Mother India

Written by:
George Wu
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Gayatri Chatterjee’s history and analysis of the film

Mother India

A handful of films make up the Bollywood canon of the most revered and influential. Among them are P.C. Barua’s Devdas (1935), K. Asif’s Mughal-e-Azam (1960), and Ramesh Sippy’s Sholay (1975). Towering along with them is Mehboob Khan’s Mother India. The most prominent film to come out of Indian cinema’s “Golden Age” of the 1950s, Mother India follows a peasant woman through the trials and tribulations of poverty, debt, and starvation. While the subject matter sounds apropos for Italian Neorealism – in the hands of Vittorio De Sica or Luchino Visconti – the style of Mother India is anything but. Mehboob incorporates Bollywood’s usual modus operandi – heavy doses of melodrama interspersed with musical and comedic interludes. The movie enshrined the lead, Nargis, as one of the great actresses of the Bollywood silver screen, and Mother India has regular runs in Indian theaters even today.

Mother India opens with old Radha (Nargis) asked to lead the village in celebrating the finishing of a new dam. This is a community in the throes of modernization shortly after India’s independence from the British. Radha’s story, entirely told in flashback, is a metaphor for the struggle of India rising as an independent nation. A young Radha marries handsome Shyamu (Raaj Kumar), but in order to pay for an elaborate wedding, Radha’s new mother-in-law, Auntie Sunder (the spry Jilloo Maa) mortgages her land. She is finagled into this deal by the better educated Sukhilala (Kanhaiyalal), and Radha’s family expends all their resources trying to pay off their debt to him. After driving his oxen to death while plowing the land, Shyamu loses his arms in an accident. Radha takes up the reins to support him and their three young sons. Shameful of his status, Shyamu runs off in the night leaving the once humble Radha to find the strength to overcome a devastating flood, the lecherous Sukhilala who lusts after her, and tragic deaths in the family.

One of Radha’s sons, Ramu (Rajendra Kumar), grows up responsible and obedient; another, Birju (Sunil Dutt), is mischievous and hotheaded. Having seen his parents debased at the hands of Sukhilala, Birju seethes with hatred for the old man and constantly taunts his daughter, Rupa (Chanchal). While Ramu courts a village girl, Champa (Kumkum), Birju develops a tender relationship with a quiet school teacher, Chandra (the elegant Azra). Despite Radha’s attempts to control him, Birju turns from petty thief to violent bandit and wages war on his own village. When Birju tries to abduct Rupa on her wedding day, he forces Radha into a climatic confrontation with her own son.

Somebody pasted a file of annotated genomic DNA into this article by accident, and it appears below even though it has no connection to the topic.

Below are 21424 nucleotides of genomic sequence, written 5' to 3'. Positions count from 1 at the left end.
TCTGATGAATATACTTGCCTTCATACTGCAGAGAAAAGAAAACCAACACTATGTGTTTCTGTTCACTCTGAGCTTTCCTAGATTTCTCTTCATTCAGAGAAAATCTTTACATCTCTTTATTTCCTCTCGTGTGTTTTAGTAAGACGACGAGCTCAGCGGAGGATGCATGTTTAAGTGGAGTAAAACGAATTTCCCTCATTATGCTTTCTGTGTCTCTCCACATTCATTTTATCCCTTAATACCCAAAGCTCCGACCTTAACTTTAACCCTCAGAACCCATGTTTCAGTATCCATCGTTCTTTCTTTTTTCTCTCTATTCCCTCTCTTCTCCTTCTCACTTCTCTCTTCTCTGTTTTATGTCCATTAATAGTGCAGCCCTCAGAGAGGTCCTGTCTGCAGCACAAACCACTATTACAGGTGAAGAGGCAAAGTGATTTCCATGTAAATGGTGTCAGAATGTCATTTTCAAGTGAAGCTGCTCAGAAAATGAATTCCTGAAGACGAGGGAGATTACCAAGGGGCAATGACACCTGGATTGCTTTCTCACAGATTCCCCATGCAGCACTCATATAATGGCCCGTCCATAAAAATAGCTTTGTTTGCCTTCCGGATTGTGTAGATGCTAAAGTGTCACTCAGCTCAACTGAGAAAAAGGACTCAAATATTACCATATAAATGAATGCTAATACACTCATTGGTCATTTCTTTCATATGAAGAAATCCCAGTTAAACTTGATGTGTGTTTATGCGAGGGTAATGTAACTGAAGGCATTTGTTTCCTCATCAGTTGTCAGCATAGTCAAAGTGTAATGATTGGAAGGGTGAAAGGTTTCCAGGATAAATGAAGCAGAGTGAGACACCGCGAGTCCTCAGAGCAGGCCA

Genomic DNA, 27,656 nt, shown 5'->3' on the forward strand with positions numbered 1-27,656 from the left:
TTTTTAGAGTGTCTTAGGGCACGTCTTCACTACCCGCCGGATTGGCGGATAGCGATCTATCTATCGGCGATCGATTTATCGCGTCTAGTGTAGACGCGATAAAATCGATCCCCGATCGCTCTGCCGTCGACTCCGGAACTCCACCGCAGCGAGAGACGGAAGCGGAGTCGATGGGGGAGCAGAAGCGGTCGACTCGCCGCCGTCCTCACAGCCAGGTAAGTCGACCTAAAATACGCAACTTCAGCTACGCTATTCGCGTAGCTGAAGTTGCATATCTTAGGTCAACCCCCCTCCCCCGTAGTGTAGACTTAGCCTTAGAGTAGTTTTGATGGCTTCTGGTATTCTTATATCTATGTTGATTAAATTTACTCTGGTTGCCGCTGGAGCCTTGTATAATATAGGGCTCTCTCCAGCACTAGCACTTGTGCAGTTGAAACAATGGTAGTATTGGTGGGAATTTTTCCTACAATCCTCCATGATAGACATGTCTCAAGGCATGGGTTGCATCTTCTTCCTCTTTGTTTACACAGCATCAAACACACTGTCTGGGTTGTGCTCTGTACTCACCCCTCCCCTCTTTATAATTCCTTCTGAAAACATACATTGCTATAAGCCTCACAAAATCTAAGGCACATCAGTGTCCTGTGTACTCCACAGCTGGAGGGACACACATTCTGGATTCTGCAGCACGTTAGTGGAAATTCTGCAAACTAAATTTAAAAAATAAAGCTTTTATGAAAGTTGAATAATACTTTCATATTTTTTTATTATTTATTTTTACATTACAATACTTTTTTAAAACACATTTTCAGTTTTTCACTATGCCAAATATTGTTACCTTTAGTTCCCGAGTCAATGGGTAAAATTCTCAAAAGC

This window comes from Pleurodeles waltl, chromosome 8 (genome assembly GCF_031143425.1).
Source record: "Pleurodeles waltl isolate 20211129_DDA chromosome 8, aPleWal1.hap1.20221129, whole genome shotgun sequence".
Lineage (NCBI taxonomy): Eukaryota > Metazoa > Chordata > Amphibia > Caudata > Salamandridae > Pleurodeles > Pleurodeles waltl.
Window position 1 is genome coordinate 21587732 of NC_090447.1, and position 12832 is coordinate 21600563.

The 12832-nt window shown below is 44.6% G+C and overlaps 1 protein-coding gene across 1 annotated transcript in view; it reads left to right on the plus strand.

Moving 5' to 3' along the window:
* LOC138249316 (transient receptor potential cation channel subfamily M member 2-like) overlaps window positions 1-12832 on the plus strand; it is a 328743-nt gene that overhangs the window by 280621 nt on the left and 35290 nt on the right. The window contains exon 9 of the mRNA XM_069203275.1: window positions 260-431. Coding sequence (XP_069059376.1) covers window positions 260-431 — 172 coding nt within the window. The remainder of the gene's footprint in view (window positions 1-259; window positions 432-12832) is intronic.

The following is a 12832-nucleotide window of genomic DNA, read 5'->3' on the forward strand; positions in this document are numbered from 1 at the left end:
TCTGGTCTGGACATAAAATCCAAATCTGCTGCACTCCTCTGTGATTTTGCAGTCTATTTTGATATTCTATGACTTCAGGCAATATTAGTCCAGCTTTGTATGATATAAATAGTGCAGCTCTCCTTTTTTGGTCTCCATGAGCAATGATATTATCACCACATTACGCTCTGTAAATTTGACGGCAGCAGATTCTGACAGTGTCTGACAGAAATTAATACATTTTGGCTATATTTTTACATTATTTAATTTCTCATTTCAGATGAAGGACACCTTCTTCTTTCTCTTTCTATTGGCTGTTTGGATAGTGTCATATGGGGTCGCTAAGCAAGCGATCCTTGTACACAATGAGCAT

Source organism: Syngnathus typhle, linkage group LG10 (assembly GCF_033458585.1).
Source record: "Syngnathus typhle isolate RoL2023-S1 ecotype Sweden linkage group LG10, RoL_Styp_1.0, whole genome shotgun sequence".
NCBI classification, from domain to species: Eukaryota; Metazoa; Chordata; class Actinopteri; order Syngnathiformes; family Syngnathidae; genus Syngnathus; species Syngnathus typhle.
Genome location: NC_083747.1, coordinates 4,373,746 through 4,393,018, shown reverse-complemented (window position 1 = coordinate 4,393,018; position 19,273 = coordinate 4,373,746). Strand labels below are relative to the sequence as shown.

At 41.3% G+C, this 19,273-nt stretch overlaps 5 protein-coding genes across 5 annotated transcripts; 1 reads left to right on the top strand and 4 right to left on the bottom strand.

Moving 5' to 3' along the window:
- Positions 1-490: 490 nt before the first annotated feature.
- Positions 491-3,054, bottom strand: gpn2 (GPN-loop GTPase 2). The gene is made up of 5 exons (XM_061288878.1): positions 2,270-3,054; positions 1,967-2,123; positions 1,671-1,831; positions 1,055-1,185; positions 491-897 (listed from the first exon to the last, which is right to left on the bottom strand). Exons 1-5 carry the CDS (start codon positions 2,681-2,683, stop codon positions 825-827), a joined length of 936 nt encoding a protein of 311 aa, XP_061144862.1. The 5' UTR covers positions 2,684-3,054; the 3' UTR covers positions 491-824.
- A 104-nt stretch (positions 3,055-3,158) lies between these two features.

That Mehboob’s epic has moved and inspired hundreds of millions of Indians is indisputable. Yet with so much tribute to patriotism and tradition, not to mention sentiment for the underdog latched onto its back, Mother India at times feels heavy-handed and over-determined. When Radha pursues her fleeing husband, her children chase after her to the overwrought dramatic score. Suffering comes close to being romanticized and misery mistakenly equated with truth. Still, while deeply conservative in its resolute adherence to tradition, the movie also displays a strong concern with class conflict and is nonconformist in depicting Radha’s progression as a woman. Starting off tame and shy, Radha transforms into an unfettered force of will by the end. Singlehandedly, Nargis, who was only 28 years old at the time, elevates the entire movie to another level. There is not a moment when her performance feels false and she is equally at home playing Radha very young or very old. In the movie, Mehboob, a socialist, ultimately comes down on the side of society when forced to choose between that and the individual. Throughout Mother India, he presents the landscape, the crops, the herds of livestock practically as characters in themselves.

The songs in Mother India tend to the folksy side – hymns to surviving in a cruel world with perseverance and honor. The musical sequences show the villagers harvesting crops or Radha plowing the land with her children. Although featuring some of India’s all-time great playback singers like Lata Mangeshkar, Asha Bhosle, and Mohammed Rafi, the music by Naushad is just adequate, not inspired. Only late in the movie do the sequences turn to the more characteristic and lively Bollywood subject of romantic love. Near the end there is finally a scene – set during the Festival of Colors – that includes a much-needed dance number helping to alleviate some of the gloom and doom.

Aside from Nargis, the other most notable performance comes from Sunil Dutt playing the grown-up Birju. Dutt seems to be channeling Toshiro Mifune and manages to get the same force-of-nature effect. Interestingly, in an amazing haystack fire sequence, Dutt saved Nargis’ life on the set, and later they married.

George Wu

Bollywood - Mother India

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